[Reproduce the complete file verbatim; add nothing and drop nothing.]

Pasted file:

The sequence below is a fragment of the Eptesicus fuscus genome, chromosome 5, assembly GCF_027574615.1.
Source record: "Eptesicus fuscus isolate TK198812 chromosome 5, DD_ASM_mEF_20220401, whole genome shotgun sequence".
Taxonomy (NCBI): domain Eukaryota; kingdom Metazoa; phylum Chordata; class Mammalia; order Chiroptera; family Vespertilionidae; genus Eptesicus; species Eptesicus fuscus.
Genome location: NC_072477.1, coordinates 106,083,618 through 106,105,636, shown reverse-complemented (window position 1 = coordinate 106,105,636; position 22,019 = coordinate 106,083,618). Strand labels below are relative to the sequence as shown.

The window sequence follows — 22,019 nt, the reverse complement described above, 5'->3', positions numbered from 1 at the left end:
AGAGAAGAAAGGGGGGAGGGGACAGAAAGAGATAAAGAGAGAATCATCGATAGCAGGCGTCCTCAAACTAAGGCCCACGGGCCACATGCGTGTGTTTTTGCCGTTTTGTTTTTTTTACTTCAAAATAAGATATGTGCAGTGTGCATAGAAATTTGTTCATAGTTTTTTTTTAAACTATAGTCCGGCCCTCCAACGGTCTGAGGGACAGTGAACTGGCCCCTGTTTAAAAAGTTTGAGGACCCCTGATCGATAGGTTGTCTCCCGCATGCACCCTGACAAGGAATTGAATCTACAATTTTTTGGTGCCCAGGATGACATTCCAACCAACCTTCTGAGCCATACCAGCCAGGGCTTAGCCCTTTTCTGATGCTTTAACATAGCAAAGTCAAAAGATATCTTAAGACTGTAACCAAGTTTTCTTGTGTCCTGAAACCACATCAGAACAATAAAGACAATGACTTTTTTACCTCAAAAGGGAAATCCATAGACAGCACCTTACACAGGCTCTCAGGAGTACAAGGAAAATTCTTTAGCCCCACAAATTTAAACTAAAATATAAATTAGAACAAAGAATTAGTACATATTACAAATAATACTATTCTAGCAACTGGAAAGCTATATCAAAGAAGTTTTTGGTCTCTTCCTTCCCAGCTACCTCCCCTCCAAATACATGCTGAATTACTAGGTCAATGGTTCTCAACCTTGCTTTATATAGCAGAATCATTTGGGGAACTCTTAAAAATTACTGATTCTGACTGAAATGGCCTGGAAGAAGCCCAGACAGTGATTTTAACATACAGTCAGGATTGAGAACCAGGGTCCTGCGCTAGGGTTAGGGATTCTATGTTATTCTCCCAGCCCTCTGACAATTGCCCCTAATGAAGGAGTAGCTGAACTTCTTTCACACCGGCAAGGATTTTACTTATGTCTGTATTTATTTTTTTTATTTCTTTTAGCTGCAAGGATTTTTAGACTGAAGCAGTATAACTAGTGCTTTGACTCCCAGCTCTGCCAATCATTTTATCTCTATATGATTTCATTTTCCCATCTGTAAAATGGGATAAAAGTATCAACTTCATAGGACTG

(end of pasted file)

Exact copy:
The sequence below is a fragment of the Eptesicus fuscus genome, chromosome 5, assembly GCF_027574615.1.
Source record: "Eptesicus fuscus isolate TK198812 chromosome 5, DD_ASM_mEF_20220401, whole genome shotgun sequence".
Taxonomy (NCBI): domain Eukaryota; kingdom Metazoa; phylum Chordata; class Mammalia; order Chiroptera; family Vespertilionidae; genus Eptesicus; species Eptesicus fuscus.
Genome location: NC_072477.1, coordinates 106,083,618 through 106,105,636, shown reverse-complemented (window position 1 = coordinate 106,105,636; position 22,019 = coordinate 106,083,618). Strand labels below are relative to the sequence as shown.

The window sequence follows — 22,019 nt, the reverse complement described above, 5'->3', positions numbered from 1 at the left end:
AGAGAAGAAAGGGGGGAGGGGACAGAAAGAGATAAAGAGAGAATCATCGATAGCAGGCGTCCTCAAACTAAGGCCCACGGGCCACATGCGTGTGTTTTTGCCGTTTTGTTTTTTTTACTTCAAAATAAGATATGTGCAGTGTGCATAGAAATTTGTTCATAGTTTTTTTTTAAACTATAGTCCGGCCCTCCAACGGTCTGAGGGACAGTGAACTGGCCCCTGTTTAAAAAGTTTGAGGACCCCTGATCGATAGGTTGTCTCCCGCATGCACCCTGACAAGGAATTGAATCTACAATTTTTTGGTGCCCAGGATGACATTCCAACCAACCTTCTGAGCCATACCAGCCAGGGCTTAGCCCTTTTCTGATGCTTTAACATAGCAAAGTCAAAAGATATCTTAAGACTGTAACCAAGTTTTCTTGTGTCCTGAAACCACATCAGAACAATAAAGACAATGACTTTTTTACCTCAAAAGGGAAATCCATAGACAGCACCTTACACAGGCTCTCAGGAGTACAAGGAAAATTCTTTAGCCCCACAAATTTAAACTAAAATATAAATTAGAACAAAGAATTAGTACATATTACAAATAATACTATTCTAGCAACTGGAAAGCTATATCAAAGAAGTTTTTGGTCTCTTCCTTCCCAGCTACCTCCCCTCCAAATACATGCTGAATTACTAGGTCAATGGTTCTCAACCTTGCTTTATATAGCAGAATCATTTGGGGAACTCTTAAAAATTACTGATTCTGACTGAAATGGCCTGGAAGAAGCCCAGACAGTGATTTTAACATACAGTCAGGATTGAGAACCAGGGTCCTGCGCTAGGGTTAGGGATTCTATGTTATTCTCCCAGCCCTCTGACAATTGCCCCTAATGAAGGAGTAGCTGAACTTCTTTCACACCGGCAAGGATTTTACTTATGTCTGTATTTATTTTTTTTATTTCTTTTAGCTGCAAGGATTTTTAGACTGAAGCAGTATAACTAGTGCTTTGACTCCCAGCTCTGCCAATCATTTTATCTCTATATGATTTCATTTTCCCATCTGTAAAATGGGATAAAAGTATCAACTTCATAGGACTG